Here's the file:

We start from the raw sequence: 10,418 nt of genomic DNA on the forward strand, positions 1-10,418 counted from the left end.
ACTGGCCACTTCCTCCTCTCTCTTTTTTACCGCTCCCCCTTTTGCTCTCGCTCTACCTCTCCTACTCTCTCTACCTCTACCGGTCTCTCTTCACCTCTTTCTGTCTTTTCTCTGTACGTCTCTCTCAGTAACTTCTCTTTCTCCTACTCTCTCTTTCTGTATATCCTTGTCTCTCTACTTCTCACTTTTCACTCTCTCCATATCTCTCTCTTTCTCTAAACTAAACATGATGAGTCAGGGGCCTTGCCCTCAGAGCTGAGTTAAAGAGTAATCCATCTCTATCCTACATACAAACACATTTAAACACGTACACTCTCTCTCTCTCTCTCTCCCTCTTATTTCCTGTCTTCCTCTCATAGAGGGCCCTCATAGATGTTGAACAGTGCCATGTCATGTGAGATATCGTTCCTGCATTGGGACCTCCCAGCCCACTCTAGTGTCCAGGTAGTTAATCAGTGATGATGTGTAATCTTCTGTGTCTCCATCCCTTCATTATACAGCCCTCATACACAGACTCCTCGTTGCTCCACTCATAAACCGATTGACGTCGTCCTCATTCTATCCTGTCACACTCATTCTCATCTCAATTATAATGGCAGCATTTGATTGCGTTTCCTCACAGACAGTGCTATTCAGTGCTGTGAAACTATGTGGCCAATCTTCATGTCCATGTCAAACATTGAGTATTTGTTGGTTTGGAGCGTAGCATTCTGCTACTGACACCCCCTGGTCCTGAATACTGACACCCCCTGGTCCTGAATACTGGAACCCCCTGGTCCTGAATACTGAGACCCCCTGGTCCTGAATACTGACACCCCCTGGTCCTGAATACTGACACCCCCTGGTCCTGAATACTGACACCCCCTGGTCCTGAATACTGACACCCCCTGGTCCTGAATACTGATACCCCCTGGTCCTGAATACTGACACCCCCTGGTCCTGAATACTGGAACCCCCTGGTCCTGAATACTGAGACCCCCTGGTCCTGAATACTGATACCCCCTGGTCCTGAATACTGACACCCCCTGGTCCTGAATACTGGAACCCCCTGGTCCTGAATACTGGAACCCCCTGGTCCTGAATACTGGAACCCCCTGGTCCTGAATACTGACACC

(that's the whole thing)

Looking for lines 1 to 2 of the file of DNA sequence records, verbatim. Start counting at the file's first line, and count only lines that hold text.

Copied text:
We start from the raw sequence: 10,418 nt of genomic DNA on the forward strand, positions 1-10,418 counted from the left end.
ACTGGCCACTTCCTCCTCTCTCTTTTTTACCGCTCCCCCTTTTGCTCTCGCTCTACCTCTCCTACTCTCTCTACCTCTACCGGTCTCTCTTCACCTCTTTCTGTCTTTTCTCTGTACGTCTCTCTCAGTAACTTCTCTTTCTCCTACTCTCTCTTTCTGTATATCCTTGTCTCTCTACTTCTCACTTTTCACTCTCTCCATATCTCTCTCTTTCTCTAAACTAAACATGATGAGTCAGGGGCCTTGCCCTCAGAGCTGAGTTAAAGAGTAATCCATCTCTATCCTACATACAAACACATTTAAACACGTACACTCTCTCTCTCTCTCTCTCCCTCTTATTTCCTGTCTTCCTCTCATAGAGGGCCCTCATAGATGTTGAACAGTGCCATGTCATGTGAGATATCGTTCCTGCATTGGGACCTCCCAGCCCACTCTAGTGTCCAGGTAGTTAATCAGTGATGATGTGTAATCTTCTGTGTCTCCATCCCTTCATTATACAGCCCTCATACACAGACTCCTCGTTGCTCCACTCATAAACCGATTGACGTCGTCCTCATTCTATCCTGTCACACTCATTCTCATCTCAATTATAATGGCAGCATTTGATTGCGTTTCCTCACAGACAGTGCTATTCAGTGCTGTGAAACTATGTGGCCAATCTTCATGTCCATGTCAAACATTGAGTATTTGTTGGTTTGGAGCGTAGCATTCTGCTACTGACACCCCCTGGTCCTGAATACTGACACCCCCTGGTCCTGAATACTGGAACCCCCTGGTCCTGAATACTGAGACCCCCTGGTCCTGAATACTGACACCCCCTGGTCCTGAATACTGACACCCCCTGGTCCTGAATACTGACACCCCCTGGTCCTGAATACTGACACCCCCTGGTCCTGAATACTGATACCCCCTGGTCCTGAATACTGACACCCCCTGGTCCTGAATACTGGAACCCCCTGGTCCTGAATACTGAGACCCCCTGGTCCTGAATACTGATACCCCCTGGTCCTGAATACTGACACCCCCTGGTCCTGAATACTGGAACCCCCTGGTCCTGAATACTGGAACCCCCTGGTCCTGAATACTGGAACCCCCTGGTCCTGAATACTGACACC